The counterproductive promise of a 'sleep goal'

Sleep shouldn't be just one more thing to tick off our to-do list

(Image credit: Illustrated | iStock)

"What are your sleep goals and how are you trying to achieve them?"

It's the central question posed by sleep-tracking devices and relaxation apps, and it might seem innocuous and well-intentioned enough. After all, in a world often characterized by busyness and lack of downtime, who wouldn't want to try and sleep better? But the fixation of these devices and apps on goals and achievements betrays how they ironically end up devaluing sleep.

For years, experts have been sounding the alarm about rising rates of sleep deficiency and sleep disorders, and about the health risks of poor sleep quality and quantity, such as the increased risk of Alzheimer's, heart disease, obesity, depression, and cancer. This sleep crisis, it seems, has only worsened with the COVID-19 pandemic. Coronasomnia is now a thing.

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But not all experts agree that today's world is experiencing a sleep crisis. In Sleeplessness: Assessing Sleep Need in Society Today, British neuroscientist Jim Horne argues, for instance, that our society's lack of sleep is wildly overstated. Yet, at a time in which we are constantly told that our sleep could be a matter of life and death, it is no wonder that more and more people are turning to self-tracking technologies to monitor their sleep and improve it.

But turning to these technologies risks backfiring. For one thing, research has shown that tracking sleep may lead to "orthosomnia," an unhealthy obsession with perfecting one's sleep data. This is particularly problematic in cases when the person who obsessively tracks their sleep has, in fact, no sleep issue at all according to tests performed in a sleep lab, which are of course much more reliable tools for diagnosing sleep disorders than consumer sleep trackers. These technologies may thus produce unfounded anxiety around sleep, which is hardly conducive to good rest.

Jason Ellis, a professor of sleep science at Northumbria University in the U.K. and director of the Northumbria Centre for Sleep Research, tells me that "whilst the increased availability of sleep-tracking devices has led to people being more aware and mindful of their sleep, which is great, many encourage nomothetic goals and values" — that is, goals and values that follow generalized principles. Sleep, though, "is a very personalized experience in terms of an individual's needs, their opportunities for sleep, and indeed their ability to sleep when they can," Ellis added. "As such, we can become overly obsessed with achieving a 'sleep goal,' which is either unnecessary or unobtainable, resulting in stress and anxiety."

More broadly, the pervasive references to goals and performance in sleep-tracking devices and apps are indicative of how we understand and value sleep today. These technologies encourage an instrumental view of sleep as a tool to maximize alertness and productivity during the day, rather than helping us see rest as valuable on its own terms. The "real sleep goal," one app claims, is "being at your best during the day."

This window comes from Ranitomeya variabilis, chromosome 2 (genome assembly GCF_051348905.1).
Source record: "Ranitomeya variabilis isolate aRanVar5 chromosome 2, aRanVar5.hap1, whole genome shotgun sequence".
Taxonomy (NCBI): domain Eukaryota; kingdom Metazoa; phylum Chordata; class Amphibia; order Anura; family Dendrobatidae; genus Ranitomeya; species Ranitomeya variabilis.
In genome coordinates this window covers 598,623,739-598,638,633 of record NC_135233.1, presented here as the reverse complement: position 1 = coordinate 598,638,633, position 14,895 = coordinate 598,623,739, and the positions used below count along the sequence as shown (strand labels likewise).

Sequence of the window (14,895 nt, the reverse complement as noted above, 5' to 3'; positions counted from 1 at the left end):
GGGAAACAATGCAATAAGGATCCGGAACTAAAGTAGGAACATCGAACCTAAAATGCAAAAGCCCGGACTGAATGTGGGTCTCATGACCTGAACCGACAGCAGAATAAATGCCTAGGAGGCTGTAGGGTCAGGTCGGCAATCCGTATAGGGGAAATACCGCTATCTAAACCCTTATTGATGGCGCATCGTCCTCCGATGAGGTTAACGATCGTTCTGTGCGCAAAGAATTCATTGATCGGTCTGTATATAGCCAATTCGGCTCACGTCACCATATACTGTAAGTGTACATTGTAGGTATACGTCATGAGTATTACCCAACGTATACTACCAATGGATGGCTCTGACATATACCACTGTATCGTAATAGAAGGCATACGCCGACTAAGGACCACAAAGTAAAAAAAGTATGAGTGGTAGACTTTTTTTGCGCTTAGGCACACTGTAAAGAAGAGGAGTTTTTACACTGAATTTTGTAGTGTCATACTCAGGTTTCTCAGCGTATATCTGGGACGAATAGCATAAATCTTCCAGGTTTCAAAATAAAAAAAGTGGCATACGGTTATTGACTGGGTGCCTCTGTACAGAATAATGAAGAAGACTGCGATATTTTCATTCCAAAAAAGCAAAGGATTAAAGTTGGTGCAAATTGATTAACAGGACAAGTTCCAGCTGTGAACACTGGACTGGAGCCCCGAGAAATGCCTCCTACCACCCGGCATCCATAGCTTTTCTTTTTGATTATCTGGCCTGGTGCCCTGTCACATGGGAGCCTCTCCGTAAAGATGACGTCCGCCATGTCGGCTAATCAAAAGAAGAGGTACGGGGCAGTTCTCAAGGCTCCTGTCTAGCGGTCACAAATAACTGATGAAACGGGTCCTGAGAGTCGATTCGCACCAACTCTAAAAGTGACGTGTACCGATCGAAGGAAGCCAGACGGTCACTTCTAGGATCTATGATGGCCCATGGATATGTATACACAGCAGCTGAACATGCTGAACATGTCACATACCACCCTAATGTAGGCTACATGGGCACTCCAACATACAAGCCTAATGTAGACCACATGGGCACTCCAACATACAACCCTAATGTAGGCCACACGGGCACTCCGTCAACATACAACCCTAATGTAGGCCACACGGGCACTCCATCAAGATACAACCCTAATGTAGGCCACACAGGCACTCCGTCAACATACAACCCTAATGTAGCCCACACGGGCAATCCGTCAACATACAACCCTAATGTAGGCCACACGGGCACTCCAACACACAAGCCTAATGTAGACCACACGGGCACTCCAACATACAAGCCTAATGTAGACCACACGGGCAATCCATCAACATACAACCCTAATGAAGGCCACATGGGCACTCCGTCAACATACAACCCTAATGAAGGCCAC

Sleep-tracking devices and apps do champion sleep and rest as key to a healthy lifestyle. They, therefore, seek to debunk the time-honored and profoundly damaging "sleep is for losers" attitude, which supports sleep deprivation as the path to success. Foremost proponents of this view range from Thomas Edison, the father of artificial light who put his success down to sleeping no more than four hours a day, to today's entrepreneurial figure par excellence, Elon Musk, who boasts about his 120-hour workweeks. Even President Donald Trump claimed to run the country on no more than three to four hours of sleep per night.

Yet these technologies fail to address, and in fact reinforce, the other side of the "sleep is for losers" attitude; namely, the value this attitude places on successful productivity. The Facebook bio of a popular sleep-tracking wearable says it all: "Improve sleep. Perform better." Since our work patterns are often to blame for poor sleep quality and quantity, a constant emphasis on productivity and performance doesn't exactly seem to make for a good solution to our supposed sleep crisis.

Indeed, one of the main ways the companies behind these technologies "market" sleep is as a productivity fix, a way to optimize our busy days and ensure success. "Perform better," a relaxation app cheers us on, promising to lull us into sleep. Hardly by chance, sleep scores are often accompanied by readiness scores. Assessing our sleep quality and quantity, and whether we have reached a sleep goal or not, serves to determine how ready we are to face the day productively: "Sleep more. Achieve more." Sleep thus risks becoming another goal to try and tick off from one's endless to-do list, which may generate further anxiety.

Ultimately, sleep-tracking technologies are part of a culture that privileges waking life over sleep, which is one of the reasons why our society may be struggling with sleep so much in the first place. Valuing sleep and rest just in terms of how productive they make us during the day isn't really sufficiently distant from the nefarious "sleep is for losers" attitude.

If we have a "sleep goal" at all, it should be to learn to value rest on its own terms.

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